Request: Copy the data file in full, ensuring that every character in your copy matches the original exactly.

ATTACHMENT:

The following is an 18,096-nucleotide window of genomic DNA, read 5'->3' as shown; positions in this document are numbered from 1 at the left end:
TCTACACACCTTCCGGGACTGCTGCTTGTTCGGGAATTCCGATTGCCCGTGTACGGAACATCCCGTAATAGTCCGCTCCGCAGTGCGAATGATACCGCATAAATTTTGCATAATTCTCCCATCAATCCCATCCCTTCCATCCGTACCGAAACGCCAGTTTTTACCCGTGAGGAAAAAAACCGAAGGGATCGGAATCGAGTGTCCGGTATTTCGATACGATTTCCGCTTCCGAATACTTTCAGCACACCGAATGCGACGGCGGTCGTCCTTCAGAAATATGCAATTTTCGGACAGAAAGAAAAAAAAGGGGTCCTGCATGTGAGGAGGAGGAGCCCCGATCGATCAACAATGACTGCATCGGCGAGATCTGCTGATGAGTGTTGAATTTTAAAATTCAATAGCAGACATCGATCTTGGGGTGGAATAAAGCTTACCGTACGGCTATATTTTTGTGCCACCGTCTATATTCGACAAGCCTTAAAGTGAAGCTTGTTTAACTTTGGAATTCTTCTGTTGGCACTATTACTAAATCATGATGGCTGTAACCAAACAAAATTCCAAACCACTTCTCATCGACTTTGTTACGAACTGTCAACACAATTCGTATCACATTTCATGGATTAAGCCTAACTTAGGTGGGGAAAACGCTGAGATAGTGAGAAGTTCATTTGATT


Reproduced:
The following is an 18,096-nucleotide window of genomic DNA, read 5'->3' as shown; positions in this document are numbered from 1 at the left end:
TCTACACACCTTCCGGGACTGCTGCTTGTTCGGGAATTCCGATTGCCCGTGTACGGAACATCCCGTAATAGTCCGCTCCGCAGTGCGAATGATACCGCATAAATTTTGCATAATTCTCCCATCAATCCCATCCCTTCCATCCGTACCGAAACGCCAGTTTTTACCCGTGAGGAAAAAAACCGAAGGGATCGGAATCGAGTGTCCGGTATTTCGATACGATTTCCGCTTCCGAATACTTTCAGCACACCGAATGCGACGGCGGTCGTCCTTCAGAAATATGCAATTTTCGGACAGAAAGAAAAAAAAGGGGTCCTGCATGTGAGGAGGAGGAGCCCCGATCGATCAACAATGACTGCATCGGCGAGATCTGCTGATGAGTGTTGAATTTTAAAATTCAATAGCAGACATCGATCTTGGGGTGGAATAAAGCTTACCGTACGGCTATATTTTTGTGCCACCGTCTATATTCGACAAGCCTTAAAGTGAAGCTTGTTTAACTTTGGAATTCTTCTGTTGGCACTATTACTAAATCATGATGGCTGTAACCAAACAAAATTCCAAACCACTTCTCATCGACTTTGTTACGAACTGTCAACACAATTCGTATCACATTTCATGGATTAAGCCTAACTTAGGTGGGGAAAACGCTGAGATAGTGAGAAGTTCATTTGATT